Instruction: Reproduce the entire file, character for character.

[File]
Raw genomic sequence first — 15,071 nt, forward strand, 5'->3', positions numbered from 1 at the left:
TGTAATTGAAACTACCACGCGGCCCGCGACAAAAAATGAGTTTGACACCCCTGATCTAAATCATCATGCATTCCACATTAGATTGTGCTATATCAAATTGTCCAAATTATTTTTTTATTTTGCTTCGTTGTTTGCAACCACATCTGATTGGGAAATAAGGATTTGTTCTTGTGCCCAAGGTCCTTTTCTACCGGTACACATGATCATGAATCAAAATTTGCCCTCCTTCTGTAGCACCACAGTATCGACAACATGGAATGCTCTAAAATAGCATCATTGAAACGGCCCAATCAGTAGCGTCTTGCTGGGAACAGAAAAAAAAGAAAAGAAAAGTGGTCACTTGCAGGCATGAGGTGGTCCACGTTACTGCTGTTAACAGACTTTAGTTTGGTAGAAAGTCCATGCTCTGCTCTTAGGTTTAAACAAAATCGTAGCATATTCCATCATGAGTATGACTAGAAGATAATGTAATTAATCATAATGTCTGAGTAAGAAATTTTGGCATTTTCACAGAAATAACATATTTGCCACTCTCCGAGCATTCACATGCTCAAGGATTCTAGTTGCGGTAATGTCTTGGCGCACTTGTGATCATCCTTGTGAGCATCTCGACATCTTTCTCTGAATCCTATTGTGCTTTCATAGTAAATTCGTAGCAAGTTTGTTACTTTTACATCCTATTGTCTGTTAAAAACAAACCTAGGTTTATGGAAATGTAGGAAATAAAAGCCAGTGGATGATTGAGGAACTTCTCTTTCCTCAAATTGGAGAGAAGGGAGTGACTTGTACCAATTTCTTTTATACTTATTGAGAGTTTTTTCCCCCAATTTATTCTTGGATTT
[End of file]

Raw genomic sequence first — 15,071 nt, forward strand, 5'->3', positions numbered from 1 at the left:
TGTAATTGAAACTACCACGCGGCCCGCGACAAAAAATGAGTTTGACACCCCTGATCTAAATCATCATGCATTCCACATTAGATTGTGCTATATCAAATTGTCCAAATTATTTTTTTATTTTGCTTCGTTGTTTGCAACCACATCTGATTGGGAAATAAGGATTTGTTCTTGTGCCCAAGGTCCTTTTCTACCGGTACACATGATCATGAATCAAAATTTGCCCTCCTTCTGTAGCACCACAGTATCGACAACATGGAATGCTCTAAAATAGCATCATTGAAACGGCCCAATCAGTAGCGTCTTGCTGGGAACAGAAAAAAAAGAAAAGAAAAGTGGTCACTTGCAGGCATGAGGTGGTCCACGTTACTGCTGTTAACAGACTTTAGTTTGGTAGAAAGTCCATGCTCTGCTCTTAGGTTTAAACAAAATCGTAGCATATTCCATCATGAGTATGACTAGAAGATAATGTAATTAATCATAATGTCTGAGTAAGAAATTTTGGCATTTTCACAGAAATAACATATTTGCCACTCTCCGAGCATTCACATGCTCAAGGATTCTAGTTGCGGTAATGTCTTGGCGCACTTGTGATCATCCTTGTGAGCATCTCGACATCTTTCTCTGAATCCTATTGTGCTTTCATAGTAAATTCGTAGCAAGTTTGTTACTTTTACATCCTATTGTCTGTTAAAAACAAACCTAGGTTTATGGAAATGTAGGAAATAAAAGCCAGTGGATGATTGAGGAACTTCTCTTTCCTCAAATTGGAGAGAAGGGAGTGACTTGTACCAATTTCTTTTATACTTATTGAGAGTTTTTTCCCCCAATTTATTCTTGGATTT